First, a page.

To Lend or Not to Lend?
Question: The manager of a Free Loan Fund (“gemach”) requires of those who borrow money to give him personal checks that are dated for a later date as guarantees of payment. The depositing of such checks enables the Fund to lend money to other needy borrowers. Some borrowers have proved delinquent in their responsibilities and their checks have bounced, causing difficulties in managing the Fund and restricting its ability to serve others.
Is it proper for the Fund manager to refuse lending to these delinquent repayers in the future or must he overlook their behavior in light of their need?
Answer: If the failure to pay debts causes trouble for the Fund and infringes on the ability to serve other borrowers, it is certainly the prerogative of the Fund manager to penalize such delinquent payers by refusing to offer them further loans.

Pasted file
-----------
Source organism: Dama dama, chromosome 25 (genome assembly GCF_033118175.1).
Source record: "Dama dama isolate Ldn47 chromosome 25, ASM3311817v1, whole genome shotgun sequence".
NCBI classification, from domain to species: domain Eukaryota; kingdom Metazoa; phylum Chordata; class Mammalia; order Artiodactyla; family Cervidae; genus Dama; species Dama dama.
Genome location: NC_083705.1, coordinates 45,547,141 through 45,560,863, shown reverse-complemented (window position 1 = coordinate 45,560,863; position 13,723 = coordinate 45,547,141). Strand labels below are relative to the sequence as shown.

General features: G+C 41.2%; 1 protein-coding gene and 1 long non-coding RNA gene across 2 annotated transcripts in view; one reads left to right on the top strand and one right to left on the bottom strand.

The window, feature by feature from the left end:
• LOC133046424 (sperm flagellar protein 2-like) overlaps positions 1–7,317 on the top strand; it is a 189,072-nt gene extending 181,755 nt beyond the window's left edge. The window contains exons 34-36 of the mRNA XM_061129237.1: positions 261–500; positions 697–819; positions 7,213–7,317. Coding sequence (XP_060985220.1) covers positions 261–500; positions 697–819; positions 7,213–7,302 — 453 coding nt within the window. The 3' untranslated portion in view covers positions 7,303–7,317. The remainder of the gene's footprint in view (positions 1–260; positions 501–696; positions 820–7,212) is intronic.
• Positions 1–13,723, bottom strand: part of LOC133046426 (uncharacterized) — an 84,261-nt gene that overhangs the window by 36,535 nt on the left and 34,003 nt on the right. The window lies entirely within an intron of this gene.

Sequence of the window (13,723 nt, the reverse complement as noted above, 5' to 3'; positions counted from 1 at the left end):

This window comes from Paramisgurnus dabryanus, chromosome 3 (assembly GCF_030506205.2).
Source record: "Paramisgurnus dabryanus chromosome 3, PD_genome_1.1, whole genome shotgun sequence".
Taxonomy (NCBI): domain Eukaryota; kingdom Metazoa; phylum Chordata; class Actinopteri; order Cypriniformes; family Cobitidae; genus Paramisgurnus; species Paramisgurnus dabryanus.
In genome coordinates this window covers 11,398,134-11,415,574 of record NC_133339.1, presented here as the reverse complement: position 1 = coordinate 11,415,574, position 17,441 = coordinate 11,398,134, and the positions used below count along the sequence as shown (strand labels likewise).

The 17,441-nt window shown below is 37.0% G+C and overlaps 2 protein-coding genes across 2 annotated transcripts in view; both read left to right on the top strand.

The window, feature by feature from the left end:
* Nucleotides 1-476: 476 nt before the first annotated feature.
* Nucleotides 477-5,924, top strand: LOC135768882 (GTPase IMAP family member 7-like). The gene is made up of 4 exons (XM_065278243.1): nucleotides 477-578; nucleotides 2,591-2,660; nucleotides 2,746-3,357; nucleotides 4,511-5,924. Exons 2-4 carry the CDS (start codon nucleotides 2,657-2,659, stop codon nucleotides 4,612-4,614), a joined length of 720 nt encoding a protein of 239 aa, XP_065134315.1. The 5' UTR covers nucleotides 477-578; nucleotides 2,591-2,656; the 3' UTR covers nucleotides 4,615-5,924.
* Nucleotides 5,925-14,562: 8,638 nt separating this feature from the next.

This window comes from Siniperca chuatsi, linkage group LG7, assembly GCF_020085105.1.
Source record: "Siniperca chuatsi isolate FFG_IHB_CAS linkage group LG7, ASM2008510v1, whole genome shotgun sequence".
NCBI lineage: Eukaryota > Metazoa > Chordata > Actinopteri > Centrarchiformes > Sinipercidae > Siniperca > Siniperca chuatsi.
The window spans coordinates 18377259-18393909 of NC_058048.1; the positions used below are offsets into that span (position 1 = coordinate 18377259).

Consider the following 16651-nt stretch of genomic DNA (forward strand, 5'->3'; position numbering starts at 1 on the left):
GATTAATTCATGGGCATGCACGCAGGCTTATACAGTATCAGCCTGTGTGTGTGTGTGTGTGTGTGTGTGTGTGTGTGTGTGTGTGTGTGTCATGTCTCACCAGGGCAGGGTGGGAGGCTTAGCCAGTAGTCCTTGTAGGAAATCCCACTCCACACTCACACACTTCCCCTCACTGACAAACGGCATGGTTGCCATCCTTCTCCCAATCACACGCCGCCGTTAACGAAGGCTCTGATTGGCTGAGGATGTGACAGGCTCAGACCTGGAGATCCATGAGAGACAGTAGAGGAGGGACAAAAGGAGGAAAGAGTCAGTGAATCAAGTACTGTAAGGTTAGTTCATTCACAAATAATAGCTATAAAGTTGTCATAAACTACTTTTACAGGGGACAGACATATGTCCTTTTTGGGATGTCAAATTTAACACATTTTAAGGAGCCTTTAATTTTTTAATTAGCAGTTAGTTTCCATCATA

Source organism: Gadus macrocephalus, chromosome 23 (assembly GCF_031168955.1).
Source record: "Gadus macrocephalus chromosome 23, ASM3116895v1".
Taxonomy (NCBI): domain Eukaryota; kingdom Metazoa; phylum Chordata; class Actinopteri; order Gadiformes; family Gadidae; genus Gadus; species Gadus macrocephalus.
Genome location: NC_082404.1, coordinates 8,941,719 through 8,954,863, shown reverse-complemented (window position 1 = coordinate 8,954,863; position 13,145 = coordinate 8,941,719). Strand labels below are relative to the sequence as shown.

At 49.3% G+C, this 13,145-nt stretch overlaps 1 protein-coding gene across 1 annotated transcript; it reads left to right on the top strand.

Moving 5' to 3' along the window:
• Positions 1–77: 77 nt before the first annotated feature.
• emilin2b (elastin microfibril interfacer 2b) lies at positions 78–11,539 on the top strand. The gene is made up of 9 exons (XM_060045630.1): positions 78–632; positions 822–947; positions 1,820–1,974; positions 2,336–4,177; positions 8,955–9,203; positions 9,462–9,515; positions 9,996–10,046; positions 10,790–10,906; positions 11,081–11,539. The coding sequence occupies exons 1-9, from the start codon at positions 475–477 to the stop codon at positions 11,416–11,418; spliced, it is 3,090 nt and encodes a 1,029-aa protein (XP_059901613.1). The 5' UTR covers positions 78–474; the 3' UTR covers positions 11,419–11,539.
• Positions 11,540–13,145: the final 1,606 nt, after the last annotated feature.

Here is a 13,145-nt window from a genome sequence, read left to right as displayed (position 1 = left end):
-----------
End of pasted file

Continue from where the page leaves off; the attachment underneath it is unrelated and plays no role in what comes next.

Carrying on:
An interesting source for the right to refuse loans to such people despite the Torah command to lend money to the needy is to be found in the words of one of the early commentaries, Rabbi Yehuda Hachasid.
He notes that in its command to lend money the Torah states, “If you shall lend money to My people, the needy that are with you” (Shmot 22:24). Our Sages explain that although the term “if” generally means that something is optional, in the case of lending money it is obligatory. Why then, he asks, does the Torah use a term that can be misconstrued as being non-obligatory? The answer is that in certain situations there is indeed no obligation, such as in the case of a borrower with a bad record of repayment. In regard to such a person it is up to the lender to decide whether it will be better to lend or refuse.
(Based on the response of Rabbi Yitzchak Zilberstein, Rabbi of the Ramat Elchanan community in Bnei Brak.)